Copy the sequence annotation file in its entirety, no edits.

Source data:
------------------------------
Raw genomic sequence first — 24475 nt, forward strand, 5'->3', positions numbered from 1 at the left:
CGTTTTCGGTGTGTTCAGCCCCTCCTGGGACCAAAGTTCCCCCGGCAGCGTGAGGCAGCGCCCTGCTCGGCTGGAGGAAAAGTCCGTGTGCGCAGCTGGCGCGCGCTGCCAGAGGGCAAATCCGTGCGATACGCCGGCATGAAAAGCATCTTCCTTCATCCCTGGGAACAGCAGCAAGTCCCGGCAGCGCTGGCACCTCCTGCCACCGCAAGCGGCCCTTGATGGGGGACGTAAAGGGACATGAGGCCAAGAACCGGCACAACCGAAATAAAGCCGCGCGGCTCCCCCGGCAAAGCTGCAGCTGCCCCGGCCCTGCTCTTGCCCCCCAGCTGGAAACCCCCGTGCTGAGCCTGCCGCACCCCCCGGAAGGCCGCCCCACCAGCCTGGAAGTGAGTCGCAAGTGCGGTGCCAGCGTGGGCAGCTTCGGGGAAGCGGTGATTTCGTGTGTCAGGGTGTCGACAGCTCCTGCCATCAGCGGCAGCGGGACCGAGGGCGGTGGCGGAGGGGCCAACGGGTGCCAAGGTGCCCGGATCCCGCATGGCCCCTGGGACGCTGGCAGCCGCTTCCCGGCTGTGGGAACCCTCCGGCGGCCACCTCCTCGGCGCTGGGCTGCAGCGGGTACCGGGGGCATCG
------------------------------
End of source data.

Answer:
Raw genomic sequence first — 24475 nt, forward strand, 5'->3', positions numbered from 1 at the left:
CGTTTTCGGTGTGTTCAGCCCCTCCTGGGACCAAAGTTCCCCCGGCAGCGTGAGGCAGCGCCCTGCTCGGCTGGAGGAAAAGTCCGTGTGCGCAGCTGGCGCGCGCTGCCAGAGGGCAAATCCGTGCGATACGCCGGCATGAAAAGCATCTTCCTTCATCCCTGGGAACAGCAGCAAGTCCCGGCAGCGCTGGCACCTCCTGCCACCGCAAGCGGCCCTTGATGGGGGACGTAAAGGGACATGAGGCCAAGAACCGGCACAACCGAAATAAAGCCGCGCGGCTCCCCCGGCAAAGCTGCAGCTGCCCCGGCCCTGCTCTTGCCCCCCAGCTGGAAACCCCCGTGCTGAGCCTGCCGCACCCCCCGGAAGGCCGCCCCACCAGCCTGGAAGTGAGTCGCAAGTGCGGTGCCAGCGTGGGCAGCTTCGGGGAAGCGGTGATTTCGTGTGTCAGGGTGTCGACAGCTCCTGCCATCAGCGGCAGCGGGACCGAGGGCGGTGGCGGAGGGGCCAACGGGTGCCAAGGTGCCCGGATCCCGCATGGCCCCTGGGACGCTGGCAGCCGCTTCCCGGCTGTGGGAACCCTCCGGCGGCCACCTCCTCGGCGCTGGGCTGCAGCGGGTACCGGGGGCATCG